23 February 2021

The article below on the Editorial page in today's (23-02-2021) Telegraph Calcutta reminds me of the following poem composed by the great Nobel Laureate from Bengal Rabindranath Tagore in 1913.  It represents Tagore's vision of a new and awakened India, which is not steamrolled by Majoritarianism that seeks to destroy pluralism, dissent and subjugate critical thinking. 

Where the mind is without fear and the head is held high
Where knowledge is free
Where the world has not been broken up into fragments
By narrow domestic walls
Where words come out from the depth of truth
Where tireless striving stretches its arms towards perfection
Where the clear stream of reason has not lost its way
Into the dreary desert sand of dead habit
Where the mind is led forward by thee
Into ever-widening thought and action
Into that heaven of freedom, my Father, let my country awake.

When will the India awake overcoming the barriers of religious bigotry, caste, creed, colour and gender?  Isaac Gomes, Associate Editor, Church Citizens' Voice.



The assault against free speech is now a global phenomenon. India, in spite of its democratic roots, is, unfortunately, not an exception to this regression. The causes of this assault vary among countries. But there is one common thread. The right to free speech is increasingly being equated with a propensity to offend public sentiments in polities that are being encouraged by its minders to be hypersensitive. In fact, there is a line of thought that argues that the freedom of speech ought to be tempered if it is found in conflict to the `right to be offended'. This association is not, by any means, innocent. This is because Constitutions around the world have already put in place checks and balances on the freedom of speech and expression. In India, the right to free speech is a fundamental — but not an absolute – right. The Constitution has imposed limitations, keeping in mind such imperatives as decency, morality, and public order. In the United States of America, another democracy that India is often compared to, the First Amendment offers meaningful protection against speech that is deemed hurtful or has been designed to provoke. The argument in favour of a `right to offend' is thus specious; there are adequate constitutional and legal safeguards against offences directed at the State, its institutions, communities and faiths.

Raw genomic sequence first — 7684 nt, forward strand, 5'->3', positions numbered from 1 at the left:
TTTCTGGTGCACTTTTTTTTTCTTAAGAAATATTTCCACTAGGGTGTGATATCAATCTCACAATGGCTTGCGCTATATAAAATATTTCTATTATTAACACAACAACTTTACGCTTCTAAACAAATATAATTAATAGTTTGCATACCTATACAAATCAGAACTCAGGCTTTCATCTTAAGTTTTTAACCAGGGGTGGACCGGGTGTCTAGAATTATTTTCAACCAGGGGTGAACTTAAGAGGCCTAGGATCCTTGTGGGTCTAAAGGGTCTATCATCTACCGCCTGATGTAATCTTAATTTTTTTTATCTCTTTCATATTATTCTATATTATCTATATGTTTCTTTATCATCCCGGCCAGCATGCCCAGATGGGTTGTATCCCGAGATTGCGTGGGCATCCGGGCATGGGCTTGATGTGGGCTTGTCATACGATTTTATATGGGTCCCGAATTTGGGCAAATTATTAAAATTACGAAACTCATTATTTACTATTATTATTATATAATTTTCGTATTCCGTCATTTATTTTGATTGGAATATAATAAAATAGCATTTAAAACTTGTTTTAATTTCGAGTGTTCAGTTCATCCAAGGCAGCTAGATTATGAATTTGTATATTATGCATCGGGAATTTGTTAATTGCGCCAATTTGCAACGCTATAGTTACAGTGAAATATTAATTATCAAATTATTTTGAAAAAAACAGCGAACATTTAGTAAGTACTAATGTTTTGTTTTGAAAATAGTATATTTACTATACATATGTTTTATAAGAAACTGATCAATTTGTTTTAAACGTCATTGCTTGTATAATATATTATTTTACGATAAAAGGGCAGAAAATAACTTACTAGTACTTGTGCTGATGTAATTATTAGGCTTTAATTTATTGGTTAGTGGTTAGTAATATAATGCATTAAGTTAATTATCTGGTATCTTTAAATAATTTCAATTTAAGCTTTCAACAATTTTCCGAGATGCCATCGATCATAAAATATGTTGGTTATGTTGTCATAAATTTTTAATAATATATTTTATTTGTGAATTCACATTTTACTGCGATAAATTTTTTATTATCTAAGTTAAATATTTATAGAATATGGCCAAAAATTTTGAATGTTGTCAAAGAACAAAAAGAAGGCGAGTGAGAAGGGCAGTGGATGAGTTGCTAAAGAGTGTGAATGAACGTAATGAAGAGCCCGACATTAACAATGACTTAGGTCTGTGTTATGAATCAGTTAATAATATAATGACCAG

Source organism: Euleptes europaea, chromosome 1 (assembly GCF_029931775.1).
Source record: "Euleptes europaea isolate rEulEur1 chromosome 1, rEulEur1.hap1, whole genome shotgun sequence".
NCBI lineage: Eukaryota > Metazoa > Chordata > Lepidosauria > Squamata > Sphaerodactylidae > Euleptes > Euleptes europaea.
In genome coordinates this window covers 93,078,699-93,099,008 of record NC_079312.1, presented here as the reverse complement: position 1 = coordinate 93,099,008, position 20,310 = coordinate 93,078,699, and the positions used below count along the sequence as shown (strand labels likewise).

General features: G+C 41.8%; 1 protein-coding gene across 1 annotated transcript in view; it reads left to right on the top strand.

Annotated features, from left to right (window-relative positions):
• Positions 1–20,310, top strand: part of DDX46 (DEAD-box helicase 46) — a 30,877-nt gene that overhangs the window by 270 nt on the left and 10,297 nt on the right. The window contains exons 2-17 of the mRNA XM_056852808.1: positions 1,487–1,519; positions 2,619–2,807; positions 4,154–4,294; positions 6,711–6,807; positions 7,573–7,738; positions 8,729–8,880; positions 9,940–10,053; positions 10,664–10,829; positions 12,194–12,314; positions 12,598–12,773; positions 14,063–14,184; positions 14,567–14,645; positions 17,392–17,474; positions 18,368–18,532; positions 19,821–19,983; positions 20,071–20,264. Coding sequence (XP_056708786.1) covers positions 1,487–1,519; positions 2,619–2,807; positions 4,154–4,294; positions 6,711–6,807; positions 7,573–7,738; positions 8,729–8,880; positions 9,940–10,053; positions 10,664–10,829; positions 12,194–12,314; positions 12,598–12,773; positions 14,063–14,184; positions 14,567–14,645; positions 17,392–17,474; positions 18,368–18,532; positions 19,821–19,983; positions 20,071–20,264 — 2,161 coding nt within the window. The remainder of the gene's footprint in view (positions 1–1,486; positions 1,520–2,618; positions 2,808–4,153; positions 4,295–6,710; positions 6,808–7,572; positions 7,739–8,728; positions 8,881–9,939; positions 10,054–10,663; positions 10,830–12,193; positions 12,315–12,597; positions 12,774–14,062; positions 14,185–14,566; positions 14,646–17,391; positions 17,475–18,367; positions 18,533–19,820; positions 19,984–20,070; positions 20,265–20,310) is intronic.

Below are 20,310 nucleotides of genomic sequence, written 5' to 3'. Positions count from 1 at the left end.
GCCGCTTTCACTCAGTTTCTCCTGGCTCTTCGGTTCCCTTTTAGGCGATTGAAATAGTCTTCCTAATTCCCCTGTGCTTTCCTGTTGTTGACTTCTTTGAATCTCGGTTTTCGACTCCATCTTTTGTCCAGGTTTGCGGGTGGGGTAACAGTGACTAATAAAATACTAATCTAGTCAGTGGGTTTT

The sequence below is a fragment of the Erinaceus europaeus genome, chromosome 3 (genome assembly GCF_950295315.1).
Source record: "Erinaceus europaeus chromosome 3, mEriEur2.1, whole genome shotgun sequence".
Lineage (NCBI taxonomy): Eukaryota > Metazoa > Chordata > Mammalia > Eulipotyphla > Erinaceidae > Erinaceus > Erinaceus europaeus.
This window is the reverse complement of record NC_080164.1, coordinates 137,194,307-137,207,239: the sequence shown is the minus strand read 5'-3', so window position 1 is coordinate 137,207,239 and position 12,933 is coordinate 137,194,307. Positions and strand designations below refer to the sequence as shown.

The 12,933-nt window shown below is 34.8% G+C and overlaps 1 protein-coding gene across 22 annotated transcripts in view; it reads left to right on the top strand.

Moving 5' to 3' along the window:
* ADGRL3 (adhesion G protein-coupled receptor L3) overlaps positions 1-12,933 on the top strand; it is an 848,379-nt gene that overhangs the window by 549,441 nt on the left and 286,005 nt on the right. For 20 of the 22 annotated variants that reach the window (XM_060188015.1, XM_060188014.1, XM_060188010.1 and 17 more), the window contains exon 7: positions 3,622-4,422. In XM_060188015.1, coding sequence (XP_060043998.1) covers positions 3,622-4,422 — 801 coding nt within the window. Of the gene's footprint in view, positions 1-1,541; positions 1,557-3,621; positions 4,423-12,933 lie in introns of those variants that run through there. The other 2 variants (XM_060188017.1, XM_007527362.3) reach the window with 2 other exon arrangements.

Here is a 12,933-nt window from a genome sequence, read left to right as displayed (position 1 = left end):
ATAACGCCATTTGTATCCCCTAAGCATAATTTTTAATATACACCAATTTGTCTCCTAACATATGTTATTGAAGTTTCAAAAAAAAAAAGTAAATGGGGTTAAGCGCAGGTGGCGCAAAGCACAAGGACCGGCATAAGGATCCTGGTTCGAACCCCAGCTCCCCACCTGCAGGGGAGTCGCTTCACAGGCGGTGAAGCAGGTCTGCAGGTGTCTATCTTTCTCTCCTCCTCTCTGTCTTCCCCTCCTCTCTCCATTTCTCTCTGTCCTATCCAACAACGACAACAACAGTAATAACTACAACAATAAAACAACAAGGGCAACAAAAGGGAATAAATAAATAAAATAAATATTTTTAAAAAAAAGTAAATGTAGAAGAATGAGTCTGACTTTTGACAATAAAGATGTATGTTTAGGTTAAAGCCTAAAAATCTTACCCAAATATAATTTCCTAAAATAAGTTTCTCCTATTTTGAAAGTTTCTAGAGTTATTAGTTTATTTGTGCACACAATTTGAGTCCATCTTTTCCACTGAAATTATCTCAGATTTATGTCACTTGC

There is another, equally formidable, argument in defence of the right to free speech. Frank but civil exchanges – be they debates or even dissenting opinions – are integral to the democratic ethos. Argumentative Indians have proudly borne, over the years, the tradition of tarkashastra. The passionate and, at times, heated exchange of views deepens democracy and, in the process, nourishes civilizational values. Reforms and policy changes have often been the outcome of spirited debates among and speeches by luminaries in Parliament. A confident, robust democracy is not expected to feel threatened by critical remarks. It is supposed to welcome the contrarian view. Yet, the opposite seems to be happening in New India. Sedition and defamation are allegedly being weaponized by the powers that be and the rights to speech and protest frowned upon.

Is organizational dissent important? The consequences of speaking up when  you disagree at work | SmartBriefData bear out the slide: as much as 96 per cent of sedition cases filed in India, says one report, were filed after the Bharatiya Janata Party's political ascendancy in the states and at the Centre. These are troubling, even offending, statistics to the conscientious, democratic mind.

You may also like...

Leave a Reply

Your email address will not be published. Required fields are marked *